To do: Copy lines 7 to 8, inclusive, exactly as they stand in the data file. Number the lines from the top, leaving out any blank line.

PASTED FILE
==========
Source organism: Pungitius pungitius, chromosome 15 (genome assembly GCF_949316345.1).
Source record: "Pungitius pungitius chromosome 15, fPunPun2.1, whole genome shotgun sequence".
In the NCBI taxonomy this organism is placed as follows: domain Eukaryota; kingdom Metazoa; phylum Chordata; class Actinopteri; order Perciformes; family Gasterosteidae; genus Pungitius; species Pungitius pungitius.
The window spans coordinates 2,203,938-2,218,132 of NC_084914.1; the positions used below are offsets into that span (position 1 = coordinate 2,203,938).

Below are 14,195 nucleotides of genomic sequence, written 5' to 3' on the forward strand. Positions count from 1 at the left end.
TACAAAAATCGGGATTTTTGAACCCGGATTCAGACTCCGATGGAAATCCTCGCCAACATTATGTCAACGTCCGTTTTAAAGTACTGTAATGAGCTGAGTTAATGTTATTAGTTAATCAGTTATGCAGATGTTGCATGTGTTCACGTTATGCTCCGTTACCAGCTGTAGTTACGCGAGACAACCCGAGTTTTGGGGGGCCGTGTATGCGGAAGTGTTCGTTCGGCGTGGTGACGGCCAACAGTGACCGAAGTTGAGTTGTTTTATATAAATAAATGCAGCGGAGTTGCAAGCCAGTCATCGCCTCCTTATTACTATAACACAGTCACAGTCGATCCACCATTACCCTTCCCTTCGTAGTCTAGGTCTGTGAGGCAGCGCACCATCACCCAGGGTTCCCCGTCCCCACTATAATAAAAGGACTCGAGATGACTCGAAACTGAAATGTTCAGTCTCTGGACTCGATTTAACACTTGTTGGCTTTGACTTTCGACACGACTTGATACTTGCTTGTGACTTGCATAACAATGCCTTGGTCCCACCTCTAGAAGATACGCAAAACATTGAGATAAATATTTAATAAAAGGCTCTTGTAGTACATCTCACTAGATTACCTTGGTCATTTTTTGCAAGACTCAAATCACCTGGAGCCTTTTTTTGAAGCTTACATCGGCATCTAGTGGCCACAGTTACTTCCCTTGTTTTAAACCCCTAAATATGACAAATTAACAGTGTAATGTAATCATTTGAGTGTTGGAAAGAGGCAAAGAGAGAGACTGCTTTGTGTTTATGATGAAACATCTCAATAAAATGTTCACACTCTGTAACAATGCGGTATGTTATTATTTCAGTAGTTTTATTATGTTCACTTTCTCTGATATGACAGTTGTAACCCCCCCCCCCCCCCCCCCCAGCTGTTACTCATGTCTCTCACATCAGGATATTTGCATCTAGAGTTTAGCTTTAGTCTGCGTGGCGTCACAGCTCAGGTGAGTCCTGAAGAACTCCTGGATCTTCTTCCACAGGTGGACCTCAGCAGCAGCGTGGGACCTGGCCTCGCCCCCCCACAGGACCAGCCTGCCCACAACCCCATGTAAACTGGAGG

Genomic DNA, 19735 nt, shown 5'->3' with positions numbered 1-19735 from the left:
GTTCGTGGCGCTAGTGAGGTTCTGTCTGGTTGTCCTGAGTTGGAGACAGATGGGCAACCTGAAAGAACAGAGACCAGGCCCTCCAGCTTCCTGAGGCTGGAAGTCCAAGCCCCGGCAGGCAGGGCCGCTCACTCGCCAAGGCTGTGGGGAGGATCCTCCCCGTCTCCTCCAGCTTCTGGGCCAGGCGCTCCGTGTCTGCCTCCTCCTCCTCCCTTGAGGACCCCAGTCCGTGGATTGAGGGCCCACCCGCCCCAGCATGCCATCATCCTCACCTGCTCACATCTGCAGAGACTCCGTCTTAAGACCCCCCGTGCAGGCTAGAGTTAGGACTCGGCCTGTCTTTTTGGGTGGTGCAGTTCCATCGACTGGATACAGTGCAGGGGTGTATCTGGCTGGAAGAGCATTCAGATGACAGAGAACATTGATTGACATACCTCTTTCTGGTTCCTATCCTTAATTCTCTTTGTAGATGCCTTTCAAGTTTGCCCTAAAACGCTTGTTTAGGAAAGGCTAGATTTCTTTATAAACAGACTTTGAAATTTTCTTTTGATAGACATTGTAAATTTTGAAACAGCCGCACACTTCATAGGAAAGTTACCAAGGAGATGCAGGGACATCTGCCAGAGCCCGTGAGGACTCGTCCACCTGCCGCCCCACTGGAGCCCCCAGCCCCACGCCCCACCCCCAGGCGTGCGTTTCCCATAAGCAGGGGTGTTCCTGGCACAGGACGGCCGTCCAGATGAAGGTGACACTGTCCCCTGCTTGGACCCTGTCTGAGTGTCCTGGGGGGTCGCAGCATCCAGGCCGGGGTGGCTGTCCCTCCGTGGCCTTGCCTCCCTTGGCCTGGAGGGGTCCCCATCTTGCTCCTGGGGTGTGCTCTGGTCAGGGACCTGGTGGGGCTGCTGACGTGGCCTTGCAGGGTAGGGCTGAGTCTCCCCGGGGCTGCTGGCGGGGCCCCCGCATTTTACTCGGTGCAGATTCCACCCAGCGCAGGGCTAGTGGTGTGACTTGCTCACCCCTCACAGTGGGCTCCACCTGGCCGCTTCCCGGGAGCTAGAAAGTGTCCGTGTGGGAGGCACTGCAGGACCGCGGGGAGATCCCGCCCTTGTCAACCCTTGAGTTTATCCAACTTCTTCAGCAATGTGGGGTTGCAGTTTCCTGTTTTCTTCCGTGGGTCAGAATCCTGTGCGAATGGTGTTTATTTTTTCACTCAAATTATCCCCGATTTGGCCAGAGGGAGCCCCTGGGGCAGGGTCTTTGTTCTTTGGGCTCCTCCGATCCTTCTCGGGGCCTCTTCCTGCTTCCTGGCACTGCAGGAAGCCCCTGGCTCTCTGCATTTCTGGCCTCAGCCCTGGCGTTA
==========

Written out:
Genomic DNA, 19735 nt, shown 5'->3' with positions numbered 1-19735 from the left:
GTTCGTGGCGCTAGTGAGGTTCTGTCTGGTTGTCCTGAGTTGGAGACAGATGGGCAACCTGAAAGAACAGAGACCAGGCCCTCCAGCTTCCTGAGGCTGGAAGTCCAAGCCCCGGCAGGCAGGGCCGCTCACTCGCCAAGGCTGTGGGGAGGATCCTCCCCGTCTCCTCCAGCTTCTGGGCCAGGCGCTCCGTGTCTGCCTCCTCCTCCTCCCTTGAGGACCCCAGTCCGTGGATTGAGGGCCCACCCGCCCCAGCATGCCATCATCCTCACCTGCTCACATCTGCAGAGACTCCGTCTTAAGACCCCCCGTGCAGGCTAGAGTTAGGACTCGGCCTGTCTTTTTGGGTGGTGCAGTTCCATCGACTGGATACAGTGCAGGGGTGTATCTGGCTGGAAGAGCATTCAGATGACAGAGAACATTGATTGACATACCTCTTTCTGGTTCCTATCCTTAATTCTCTTTGTAGATGCCTTTCAAGTTTGCCCTAAAACGCTTGTTTAGGAAAGGCTAGATTTCTTTATAAACAGACTTTGAAATTTTCTTTTGATAGACATTGTAAATTTTGAAACAGCCGCACACTTCATAGGAAAGTTACCAAGGAGATGCAGGGACATCTGCCAGAGCCCGTGAGGACTCGTCCACCTGCCGCCCCACTGGAGCCCCCAGCCCCACGCCCCACCCCCAGGCGTGCGTTTCCCATAAGCAGGGGTGTTCCTGGCACAGGACGGCCGTCCAGATGAAGGTGACACTGTCCCCTGCTTGGACCCTGTCTGAGTGTCCTGGGGGGTCGCAGCATCCAGGCCGGGGTGGCTGTCCCTCCGTGGCCTTGCCTCCCTTGGCCTGGAGGGGTCCCCATCTTGCTCCTGGGGTGTGCTCTGGTCAGGGACCTGGTGGGGCTGCTGACGTGGCCTTGCAGGGTAGGGCTGAGTCTCCCCGGGGCTGCTGGCGGGGCCCCCGCATTTTACTCGGTGCAGATTCCACCCAGCGCAGGGCTAGTGGTGTGACTTGCTCACCCCTCACAGTGGGCTCCACCTGGCCGCTTCCCGGGAGCTAGAAAGTGTCCGTGTGGGAGGCACTGCAGGACCGCGGGGAGATCCCGCCCTTGTCAACCCTTGAGTTTATCCAACTTCTTCAGCAATGTGGGGTTGCAGTTTCCTGTTTTCTTCCGTGGGTCAGAATCCTGTGCGAATGGTGTTTATTTTTTCACTCAAATTATCCCCGATTTGGCCAGAGGGAGCCCCTGGGGCAGGGTCTTTGTTCTTTGGGCTCCTCCGATCCTTCTCGGGGCCTCTTCCTGCTTCCTGGCACTGCAGGAAGCCCCTGGCTCTCTGCATTTCTGGCCTCAGCCCTGGCGTTA